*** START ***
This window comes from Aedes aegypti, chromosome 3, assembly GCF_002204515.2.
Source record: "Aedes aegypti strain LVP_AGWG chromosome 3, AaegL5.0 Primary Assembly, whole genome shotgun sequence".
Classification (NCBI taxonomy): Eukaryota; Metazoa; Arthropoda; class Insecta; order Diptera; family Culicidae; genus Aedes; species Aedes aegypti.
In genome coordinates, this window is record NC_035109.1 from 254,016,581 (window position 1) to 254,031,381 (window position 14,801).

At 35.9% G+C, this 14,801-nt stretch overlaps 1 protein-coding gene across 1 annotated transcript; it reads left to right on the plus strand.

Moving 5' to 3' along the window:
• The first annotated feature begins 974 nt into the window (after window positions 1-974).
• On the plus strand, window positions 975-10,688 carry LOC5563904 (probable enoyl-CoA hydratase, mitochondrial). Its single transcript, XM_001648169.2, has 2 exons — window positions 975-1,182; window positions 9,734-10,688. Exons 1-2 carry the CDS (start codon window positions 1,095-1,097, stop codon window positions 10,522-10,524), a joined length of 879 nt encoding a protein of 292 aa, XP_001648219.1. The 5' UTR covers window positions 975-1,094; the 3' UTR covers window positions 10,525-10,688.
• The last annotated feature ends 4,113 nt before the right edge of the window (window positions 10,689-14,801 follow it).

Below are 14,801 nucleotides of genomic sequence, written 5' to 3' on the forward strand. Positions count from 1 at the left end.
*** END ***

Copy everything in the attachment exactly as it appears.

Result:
This window comes from Aedes aegypti, chromosome 3, assembly GCF_002204515.2.
Source record: "Aedes aegypti strain LVP_AGWG chromosome 3, AaegL5.0 Primary Assembly, whole genome shotgun sequence".
Classification (NCBI taxonomy): Eukaryota; Metazoa; Arthropoda; class Insecta; order Diptera; family Culicidae; genus Aedes; species Aedes aegypti.
In genome coordinates, this window is record NC_035109.1 from 254,016,581 (window position 1) to 254,031,381 (window position 14,801).

At 35.9% G+C, this 14,801-nt stretch overlaps 1 protein-coding gene across 1 annotated transcript; it reads left to right on the plus strand.

Moving 5' to 3' along the window:
• The first annotated feature begins 974 nt into the window (after window positions 1-974).
• On the plus strand, window positions 975-10,688 carry LOC5563904 (probable enoyl-CoA hydratase, mitochondrial). Its single transcript, XM_001648169.2, has 2 exons — window positions 975-1,182; window positions 9,734-10,688. Exons 1-2 carry the CDS (start codon window positions 1,095-1,097, stop codon window positions 10,522-10,524), a joined length of 879 nt encoding a protein of 292 aa, XP_001648219.1. The 5' UTR covers window positions 975-1,094; the 3' UTR covers window positions 10,525-10,688.
• The last annotated feature ends 4,113 nt before the right edge of the window (window positions 10,689-14,801 follow it).

Below are 14,801 nucleotides of genomic sequence, written 5' to 3' on the forward strand. Positions count from 1 at the left end.